service modules may store data in the handle that is intended for use
      by pam_setcred().

      To perform session management, applications call pam_open_session().
      For example, the system may want to store the total time for the
      session.  The function pam_close_session() closes the current session.

      When necessary, applications can call pam_get_item() and
      pam_set_item() to access and update specific authentication
      information.  Such information may include the current username.

      To terminate an authentication transaction, the application simply
      calls pam_end(), which frees previously allocated space used to store
      authentication information.

    Application - Authentication Service Interactive Interface    [Toc]    [Back]
      The authentication service in PAM does not communicate directly with
      the user; instead it relies on the application to perform all such
      interactions.  The application passes a pointer to the function,

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 pam(3)                                                               pam(3)

      conv(), along with any associated application data pointers, through a
      pam_conv structure to the authentication service when it initiates an
      authentication transaction (via a call to pam_start()).  The service
      will then use the function, conv(), to prompt the user for data,
      output error messages, and display text information.  Refer to
      pam_start(3) for more information.

    Stacking Multiple Schemes    [Toc]    [Back]
      The PAM architecture enables authentication by multiple authentication
      services through stacking. System entry applications, such as
      login(1), stack multiple service modules to authenticate users with
      multiple authentication services.  The order in which authentication
      service modules are stacked is specified in the configuration file,
      pam.conf(4).  A system administrator determines this ordering, and
      also determines whether the same password can be used for all
      authentication services.

    Administrative Interface    [Toc]    [Back]
      Various authentication services are implemented by their own loadable
      modules whose paths are specified through the pam.conf(4) file.

    User configuration    [Toc]    [Back]
      The system administrator can determine a policy by user. These are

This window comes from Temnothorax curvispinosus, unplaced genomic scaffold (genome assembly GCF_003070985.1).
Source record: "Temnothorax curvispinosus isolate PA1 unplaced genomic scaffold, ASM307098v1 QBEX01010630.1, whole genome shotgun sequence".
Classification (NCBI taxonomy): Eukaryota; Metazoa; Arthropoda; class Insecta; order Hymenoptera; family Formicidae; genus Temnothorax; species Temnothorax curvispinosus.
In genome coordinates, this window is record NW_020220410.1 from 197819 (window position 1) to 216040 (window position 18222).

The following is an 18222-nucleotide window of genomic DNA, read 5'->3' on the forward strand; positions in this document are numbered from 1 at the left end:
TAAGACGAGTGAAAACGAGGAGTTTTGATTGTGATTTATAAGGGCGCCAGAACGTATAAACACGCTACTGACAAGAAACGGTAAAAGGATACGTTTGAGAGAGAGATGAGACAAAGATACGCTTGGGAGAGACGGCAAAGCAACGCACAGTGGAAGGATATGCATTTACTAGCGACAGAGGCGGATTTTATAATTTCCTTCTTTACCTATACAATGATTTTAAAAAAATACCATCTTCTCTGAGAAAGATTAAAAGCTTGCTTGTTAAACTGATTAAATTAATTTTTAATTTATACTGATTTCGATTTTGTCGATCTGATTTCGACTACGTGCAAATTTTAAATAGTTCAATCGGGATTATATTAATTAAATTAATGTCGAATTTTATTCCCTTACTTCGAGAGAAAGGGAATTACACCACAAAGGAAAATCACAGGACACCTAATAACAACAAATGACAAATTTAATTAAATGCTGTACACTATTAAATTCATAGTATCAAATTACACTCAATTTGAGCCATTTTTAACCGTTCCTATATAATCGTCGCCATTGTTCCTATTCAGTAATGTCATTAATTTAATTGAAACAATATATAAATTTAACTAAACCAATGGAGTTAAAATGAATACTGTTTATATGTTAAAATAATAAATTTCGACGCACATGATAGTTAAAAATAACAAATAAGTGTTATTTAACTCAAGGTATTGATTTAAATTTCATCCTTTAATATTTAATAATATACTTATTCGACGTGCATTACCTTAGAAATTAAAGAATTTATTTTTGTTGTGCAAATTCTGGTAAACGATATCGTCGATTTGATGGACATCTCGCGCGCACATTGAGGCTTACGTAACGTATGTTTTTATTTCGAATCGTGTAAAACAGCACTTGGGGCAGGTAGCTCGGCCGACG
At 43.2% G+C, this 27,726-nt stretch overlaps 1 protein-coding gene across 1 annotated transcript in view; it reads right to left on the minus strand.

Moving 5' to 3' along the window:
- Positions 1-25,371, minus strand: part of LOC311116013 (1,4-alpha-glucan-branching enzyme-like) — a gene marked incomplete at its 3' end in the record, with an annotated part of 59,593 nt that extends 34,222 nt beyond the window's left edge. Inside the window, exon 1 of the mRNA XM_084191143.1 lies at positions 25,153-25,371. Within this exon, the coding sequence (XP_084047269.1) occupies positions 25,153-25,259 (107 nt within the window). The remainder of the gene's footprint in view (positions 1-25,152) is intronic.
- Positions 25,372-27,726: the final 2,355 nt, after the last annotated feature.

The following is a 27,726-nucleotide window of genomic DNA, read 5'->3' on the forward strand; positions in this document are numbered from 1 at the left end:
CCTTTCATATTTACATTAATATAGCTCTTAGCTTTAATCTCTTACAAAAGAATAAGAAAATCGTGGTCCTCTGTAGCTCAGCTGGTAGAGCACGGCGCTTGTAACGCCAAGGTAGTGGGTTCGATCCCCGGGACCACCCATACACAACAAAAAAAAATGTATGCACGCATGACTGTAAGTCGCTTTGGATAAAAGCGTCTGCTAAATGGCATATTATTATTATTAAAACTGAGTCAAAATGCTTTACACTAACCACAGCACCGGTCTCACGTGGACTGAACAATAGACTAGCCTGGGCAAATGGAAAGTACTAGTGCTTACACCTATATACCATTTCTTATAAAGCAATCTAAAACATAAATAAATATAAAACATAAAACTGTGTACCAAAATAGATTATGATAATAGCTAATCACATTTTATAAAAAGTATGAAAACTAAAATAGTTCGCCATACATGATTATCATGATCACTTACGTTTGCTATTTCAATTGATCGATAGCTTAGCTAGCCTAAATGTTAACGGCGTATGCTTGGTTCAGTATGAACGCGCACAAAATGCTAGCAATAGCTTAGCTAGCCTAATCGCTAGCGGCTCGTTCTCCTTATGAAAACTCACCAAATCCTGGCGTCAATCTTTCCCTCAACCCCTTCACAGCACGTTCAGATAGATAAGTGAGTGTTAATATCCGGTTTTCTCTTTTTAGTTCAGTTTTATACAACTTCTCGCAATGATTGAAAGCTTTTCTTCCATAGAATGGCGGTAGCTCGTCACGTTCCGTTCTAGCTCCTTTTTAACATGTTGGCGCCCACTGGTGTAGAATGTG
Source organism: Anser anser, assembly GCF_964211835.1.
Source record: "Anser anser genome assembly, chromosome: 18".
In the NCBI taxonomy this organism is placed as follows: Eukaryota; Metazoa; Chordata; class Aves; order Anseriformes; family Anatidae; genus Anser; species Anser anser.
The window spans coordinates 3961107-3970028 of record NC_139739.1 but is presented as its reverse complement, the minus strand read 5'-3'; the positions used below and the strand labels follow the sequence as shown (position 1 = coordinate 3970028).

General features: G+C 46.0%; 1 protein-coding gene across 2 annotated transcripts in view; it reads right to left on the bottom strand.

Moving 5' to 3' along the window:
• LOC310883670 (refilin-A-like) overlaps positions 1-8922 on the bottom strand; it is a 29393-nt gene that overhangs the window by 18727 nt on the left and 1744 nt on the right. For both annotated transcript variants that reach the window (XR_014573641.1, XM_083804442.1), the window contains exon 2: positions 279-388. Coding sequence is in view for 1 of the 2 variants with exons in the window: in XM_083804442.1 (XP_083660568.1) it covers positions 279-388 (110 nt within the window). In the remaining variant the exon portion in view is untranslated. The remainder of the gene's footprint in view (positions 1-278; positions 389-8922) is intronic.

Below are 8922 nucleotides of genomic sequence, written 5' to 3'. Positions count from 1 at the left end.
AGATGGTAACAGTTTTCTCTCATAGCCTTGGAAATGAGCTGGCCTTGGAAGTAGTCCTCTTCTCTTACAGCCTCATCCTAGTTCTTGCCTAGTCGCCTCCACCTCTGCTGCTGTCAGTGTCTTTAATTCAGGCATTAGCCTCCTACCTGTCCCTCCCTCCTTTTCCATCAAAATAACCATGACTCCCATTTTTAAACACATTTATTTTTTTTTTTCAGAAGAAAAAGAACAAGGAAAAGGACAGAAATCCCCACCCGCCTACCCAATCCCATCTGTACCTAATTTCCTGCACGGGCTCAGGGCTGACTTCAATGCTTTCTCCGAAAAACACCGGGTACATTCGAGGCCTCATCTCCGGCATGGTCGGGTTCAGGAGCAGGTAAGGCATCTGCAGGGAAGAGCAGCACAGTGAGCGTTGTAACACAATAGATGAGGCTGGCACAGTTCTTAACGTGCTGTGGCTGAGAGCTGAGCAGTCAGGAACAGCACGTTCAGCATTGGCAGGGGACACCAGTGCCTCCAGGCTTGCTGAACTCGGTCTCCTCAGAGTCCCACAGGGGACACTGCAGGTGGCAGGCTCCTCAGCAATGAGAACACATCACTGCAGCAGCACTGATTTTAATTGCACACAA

specified in the configuration files: pam.conf(4), pam_user.conf(4).

 APPLICATION USAGE    [Toc]    [Back]
      All the pam_*() interfaces implemented in the PAM framework, libpam,
      are thread-safe.  A cancellation point may occur while a thread is
      executing any of these interfaces.  They are not cancel-safe, asynccancel-safe,
 nor async-signal-safe.  However, system administrators
      should be aware that the pam_authenticate(), pam_open_session(),
      pam_close_session(), pam_chauthtok(), pam_setcred(), and
      pam_acct_mgmt() interfaces invoke the corresponding pam_sm_*()
      interfaces implemented in the dynamically loadable modules specified
      in the configuration file, pam.conf(4).  Therefore, the thread-safety
      of these interfaces depends on the implementation of the service
      module.  Refer to module specific man pages such as pam_unix(5) for
      this information.

 RETURN VALUES    [Toc]    [Back]
      The PAM functions may return one of the following generic values, or
      one of the values defined in the specific man pages:

      PAM_SUCCESS             Successful function return.

      PAM_OPEN_ERR            Failure in dynamically loading a service

      PAM_SYMBOL_ERR          Symbol not found.

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 pam(3)                                                               pam(3)

      PAM_SERVICE_ERR         Error in service module.

      PAM_SYSTEM_ERR          System error.

      PAM_BUF_ERR             Memory buffer error.

      PAM_CONV_ERR            Conversation failure.

      PAM_PERM_DENIED         Permission denied.

 WARNINGS    [Toc]    [Back]
      Please note that all the PAM APIs and the data structures are subject
      to change without notice.

 SEE ALSO    [Toc]    [Back]
      pam_authenticate(3), pam_open_session(3), pam_chauthtok(3),
      pam_set_item(3), pam_setcred(3), pam_sm(3), pam_start(3),
      pam_strerror(3), pam.conf(4), pam_user.conf(4).

 Hewlett-Packard Company            - 4 -   HP-UX 11i Version 2: August 2003
[ Back ]